Resourceful M.B.A. Student Takes Charge as a Healthcare Administrator

COVID-19 spread across the world like a biological tsunami, inundating clinics, hospitals, and medical centers. As the first wave of infections reached New Jersey, Kristen Buehler, a Berkeley College M.B.A. student with a concentration in Health Services Management and an office supervisor at Holy Name Hospital in Teaneck, NJ, was pulled into the tumult. What follows is a testament to health administrators across the country who stepped up during the early days of the pandemic.

Responding to an emergent situation

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Kristen was hired by Holy Name Hospital in 2011. In 2019, she was promoted to Office Coordinator and promoted again the following year to Office Supervisor. Her pre-COVID duties included helping with payroll, office duties, and the budget. When the first COVID-19 cases were diagnosed in neighboring New York City, there was a great deal of anxiety as little information was available about this frightening virus. In response, a systemwide management reorganization took place in early March of 2019. Jason Ficks, Kristen’s supervisor, Vice President of Post-Acute Services at the time (he’s now in a similar position in Florida), was given additional responsibilities that included the newly created tele-monitoring of home care patients. Mr. Ficks’ division was to prepare tele-monitoring kits for patients that would help prevent the spread of the virus by letting patients stay in quarantine at their homes. These kits included pre-programmed iPads, COVID testing kits, digital thermometers, blood pressure monitors, masks, and other essential materials.

A large-scale operation—with no time to spare

Within the first few weeks, 500 new patients joined the home care unit, with an additional 40-50 patients joining every day after that. A hundred tele-monitoring kits were ordered every day and each had to be shipped and tracked because they were to be recycled and given to new patients. The kits would then need to be put through a sterilization process. In addition, field staff for Home Care and Hospice had to be outfitted with isolation gowns and N95 masks, which became very difficult to procure. It was a logistical nightmare and required advanced project management skills. Fortunately, Mr. Ficks had 20 years of hospital experience.

Stepping up to the challenge

On March 16, Mr. Ficks tested positive for COVID and would subsequently be out for three weeks. As the assistant to Mr. Ficks, Kristen had to step up and run the new tele-monitoring program with little or no help. 

A tireless commitment to the cause

And so it began, seven days a week, 15 or more hours a day, Kristen would work with only a few hours off for sleep. Fortunately, Kristen lived nearby so she really did not have to worry about a commute which allowed her to be even more effective. A perfectionist by nature, Kristen worked feverishly to make all the working pieces come together. At a time when other hospital programs suffered from shortages, her department was well stocked and over-prepared because of her diligence. Upper management took notice and was appreciative of her efforts. By the time her supervisor returned, everything was in place, except for some tweaking.

Recognizing her heroic efforts

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“Kristen was every bit the hero of the frontline health care workers,” Mr. Ficks said. “She took the initiative and quickly learned the remote monitoring system, developed a plan, executed it, and got it up and running. This likely prevented more infections by allowing patients to stay home and quarantine. At the same time, Kristen also managed the inventory for hospice and home care,” he continued, “And as if that wasn’t enough, Kristen provided tremendous emotional support to healthcare workers on the front lines. She would run out into the street to meet with them, and it was appreciated. The CEO touted the success of the entire tele-monitoring program.”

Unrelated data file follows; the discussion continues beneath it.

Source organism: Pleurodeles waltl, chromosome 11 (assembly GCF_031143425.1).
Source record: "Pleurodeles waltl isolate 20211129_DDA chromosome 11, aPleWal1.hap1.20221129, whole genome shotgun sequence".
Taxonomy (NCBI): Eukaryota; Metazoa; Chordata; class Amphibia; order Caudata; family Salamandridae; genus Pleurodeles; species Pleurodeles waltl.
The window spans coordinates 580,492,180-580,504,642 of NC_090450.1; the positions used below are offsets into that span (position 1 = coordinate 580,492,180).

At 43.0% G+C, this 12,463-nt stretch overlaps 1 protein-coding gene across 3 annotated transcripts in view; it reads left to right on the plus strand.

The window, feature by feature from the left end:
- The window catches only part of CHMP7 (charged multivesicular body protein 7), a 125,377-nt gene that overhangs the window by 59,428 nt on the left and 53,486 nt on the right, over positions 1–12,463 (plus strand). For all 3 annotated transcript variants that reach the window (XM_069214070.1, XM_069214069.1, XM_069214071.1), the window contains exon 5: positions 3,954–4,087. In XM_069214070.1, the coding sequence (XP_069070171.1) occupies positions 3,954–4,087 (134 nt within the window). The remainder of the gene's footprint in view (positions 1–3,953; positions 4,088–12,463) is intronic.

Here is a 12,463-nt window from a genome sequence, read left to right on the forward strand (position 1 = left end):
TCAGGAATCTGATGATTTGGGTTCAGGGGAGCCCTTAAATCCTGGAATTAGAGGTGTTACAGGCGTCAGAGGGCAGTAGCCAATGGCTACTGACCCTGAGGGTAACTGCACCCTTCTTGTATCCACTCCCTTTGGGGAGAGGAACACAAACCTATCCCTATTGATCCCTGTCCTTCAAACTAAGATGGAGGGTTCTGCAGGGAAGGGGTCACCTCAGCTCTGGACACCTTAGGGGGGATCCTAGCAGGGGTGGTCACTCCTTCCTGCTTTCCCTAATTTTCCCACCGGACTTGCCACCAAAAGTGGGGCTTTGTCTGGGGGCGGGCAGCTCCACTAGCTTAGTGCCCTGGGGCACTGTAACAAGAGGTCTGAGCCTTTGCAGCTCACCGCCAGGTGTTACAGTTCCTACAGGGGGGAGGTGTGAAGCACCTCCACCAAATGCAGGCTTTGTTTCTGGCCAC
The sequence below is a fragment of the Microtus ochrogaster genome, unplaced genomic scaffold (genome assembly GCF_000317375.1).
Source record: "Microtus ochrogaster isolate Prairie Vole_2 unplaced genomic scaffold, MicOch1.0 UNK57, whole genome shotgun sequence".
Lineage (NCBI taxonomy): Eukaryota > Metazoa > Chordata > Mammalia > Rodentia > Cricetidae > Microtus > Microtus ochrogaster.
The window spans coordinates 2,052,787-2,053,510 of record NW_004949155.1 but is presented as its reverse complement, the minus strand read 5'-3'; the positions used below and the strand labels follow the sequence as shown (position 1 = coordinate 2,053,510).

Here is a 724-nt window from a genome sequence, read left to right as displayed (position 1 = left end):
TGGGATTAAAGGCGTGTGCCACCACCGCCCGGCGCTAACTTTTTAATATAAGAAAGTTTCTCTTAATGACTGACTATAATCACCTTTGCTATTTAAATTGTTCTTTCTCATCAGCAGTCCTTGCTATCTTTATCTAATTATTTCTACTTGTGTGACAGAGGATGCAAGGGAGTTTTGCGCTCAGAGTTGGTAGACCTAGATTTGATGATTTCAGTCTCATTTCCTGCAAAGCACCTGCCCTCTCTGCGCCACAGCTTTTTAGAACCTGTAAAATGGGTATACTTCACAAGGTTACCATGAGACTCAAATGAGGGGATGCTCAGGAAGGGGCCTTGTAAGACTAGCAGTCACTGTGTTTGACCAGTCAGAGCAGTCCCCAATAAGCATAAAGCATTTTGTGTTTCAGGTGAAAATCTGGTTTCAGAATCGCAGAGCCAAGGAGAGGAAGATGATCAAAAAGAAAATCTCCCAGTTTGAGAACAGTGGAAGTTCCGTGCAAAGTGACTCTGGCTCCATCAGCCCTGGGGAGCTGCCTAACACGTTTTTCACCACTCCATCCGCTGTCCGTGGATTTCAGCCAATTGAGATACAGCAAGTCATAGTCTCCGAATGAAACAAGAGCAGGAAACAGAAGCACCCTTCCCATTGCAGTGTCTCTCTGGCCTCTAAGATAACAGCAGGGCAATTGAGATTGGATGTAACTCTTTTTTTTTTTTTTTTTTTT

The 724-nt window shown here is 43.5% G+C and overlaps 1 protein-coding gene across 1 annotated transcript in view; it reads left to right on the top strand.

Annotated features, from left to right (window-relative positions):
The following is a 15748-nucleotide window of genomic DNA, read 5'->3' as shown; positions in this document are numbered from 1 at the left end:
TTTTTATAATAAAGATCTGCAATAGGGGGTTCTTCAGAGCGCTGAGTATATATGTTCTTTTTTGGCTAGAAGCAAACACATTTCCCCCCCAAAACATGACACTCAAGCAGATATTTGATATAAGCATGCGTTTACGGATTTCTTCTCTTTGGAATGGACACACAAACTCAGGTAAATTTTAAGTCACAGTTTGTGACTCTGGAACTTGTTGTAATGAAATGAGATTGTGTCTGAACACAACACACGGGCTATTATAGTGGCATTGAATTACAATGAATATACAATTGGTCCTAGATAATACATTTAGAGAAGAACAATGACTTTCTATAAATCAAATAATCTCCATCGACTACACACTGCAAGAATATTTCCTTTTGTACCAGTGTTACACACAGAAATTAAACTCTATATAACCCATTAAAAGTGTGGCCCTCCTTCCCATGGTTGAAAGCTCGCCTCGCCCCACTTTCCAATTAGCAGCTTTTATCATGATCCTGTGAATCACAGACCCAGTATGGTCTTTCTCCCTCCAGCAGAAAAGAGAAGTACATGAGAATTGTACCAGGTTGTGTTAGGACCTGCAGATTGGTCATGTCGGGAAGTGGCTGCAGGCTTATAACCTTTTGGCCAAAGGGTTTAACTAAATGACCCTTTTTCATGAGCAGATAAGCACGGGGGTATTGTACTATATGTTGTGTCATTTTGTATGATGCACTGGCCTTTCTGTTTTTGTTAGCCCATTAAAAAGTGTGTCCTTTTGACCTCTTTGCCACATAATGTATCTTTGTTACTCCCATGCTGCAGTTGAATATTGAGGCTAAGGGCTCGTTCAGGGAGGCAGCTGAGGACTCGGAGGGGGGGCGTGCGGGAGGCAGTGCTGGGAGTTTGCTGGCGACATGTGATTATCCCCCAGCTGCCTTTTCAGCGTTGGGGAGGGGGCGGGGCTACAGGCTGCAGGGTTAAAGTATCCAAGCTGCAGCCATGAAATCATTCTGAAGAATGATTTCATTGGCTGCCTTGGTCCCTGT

Kristen was not seeking recognition. Her motivation was entirely altruistic. “Those few weeks were the challenge of a lifetime. We were all scared, and the anxiety level of our patients was through the roof. No one truly knew what was really going on and I felt that if I could deliver a tele-monitoring kit to a patient’s home then that would help relieve the anxiety level of our healthcare workers and patients. That was my motivation to keep going,” Kristen said.

Looking ahead to further challenges

Though COVID still remains a threat to public health, Kristen has turned her attention to other concerns. “I recognized that money could be saved in our home care program at a potential savings of $125,000 a year if we stopped outsourcing. My report has been acknowledged by the Executive Director and Director of Homecare, they agreed with my idea and are considering it in the near future,” Kristen said.

Preparation helped make the difference

“The Berkeley College M.B.A. emphasizes critical thinking skills and decision making. I have learned that every decision must be quantified and responses always carefully measured after a thorough analysis,” Kristen stated. She will graduate from the Berkeley College M.B.A. program next spring and as she confidently stated, I am ready for the next challenge.”

The views and/or opinions in this article are those of the individuals interviewed. The academic achievements and/or employment outcomes described in this article are specific to each individual and are not a guarantee of similar results for past or current students. For up-to-date and detailed information, please visit and view our catalogs at

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